useless load

cat /dev/urandom | gzip -9 > /dev/null &
check your load with top... Start more of these jobs to get an multi-core cpu busy...
Sample Output
[1] 12345

3
2009-02-16 14:12:38

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  • While `echo rm * | batch` might seem to work, it might still raise the load of the system since `rm` will be _started_ when the load is low, but run for a long time. My proposed command executes a new `rm` execution once every minute when the load is small. Obviously, load could also be lower using `ionice`, but I still think this is a useful example for sequential batch jobs. Show Sample Output


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  • Show the current load of the CPU as a percentage. Read the load from /proc/loadavg and convert it using sed: Strip everything after the first whitespace: sed -e 's/ .*//' Delete the decimal point: sed -e 's/\.//' Remove leading zeroes: sed -e 's/^0*//' Show Sample Output


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  • helps you keep watch on the load of a system, without having to stare constantly at the terminal. The -d argument to watch highlights the difference from the last run, making it easier to note how the load is fluctuating. The sed command just strips off the information about how long the box has been up, and how many users are logged in. Show Sample Output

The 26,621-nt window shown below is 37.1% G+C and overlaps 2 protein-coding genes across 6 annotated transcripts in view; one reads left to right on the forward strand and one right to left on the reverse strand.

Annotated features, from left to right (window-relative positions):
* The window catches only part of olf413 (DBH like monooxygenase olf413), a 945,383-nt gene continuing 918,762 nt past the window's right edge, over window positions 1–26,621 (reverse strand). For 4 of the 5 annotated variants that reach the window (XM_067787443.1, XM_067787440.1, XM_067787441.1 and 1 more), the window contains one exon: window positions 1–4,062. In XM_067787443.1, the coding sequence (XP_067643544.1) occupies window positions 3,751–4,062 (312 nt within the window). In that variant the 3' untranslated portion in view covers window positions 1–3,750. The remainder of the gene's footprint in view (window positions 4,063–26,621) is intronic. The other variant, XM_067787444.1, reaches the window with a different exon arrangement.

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    watch -n 7 -d 'uptime | sed s/.*users,//'
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What Others Think

My preferred method is simply: while [ 1 ] ; do ; done
unixmonkey1092 · 483 weeks and 4 days ago
I don't have my Linux box on me now, but I see that unixmonkey1092's doesn't work on Darwin, so I bet it doesn't work on Linux either. I would do, instead: while true; do true; done Although, I definitely like jacquesloonen's better. Way bigger load.
goodevilgenius · 481 weeks and 3 days ago

What do you think?

Any thoughts on this command? Does it work on your machine? Can you do the same thing with only 14 characters?

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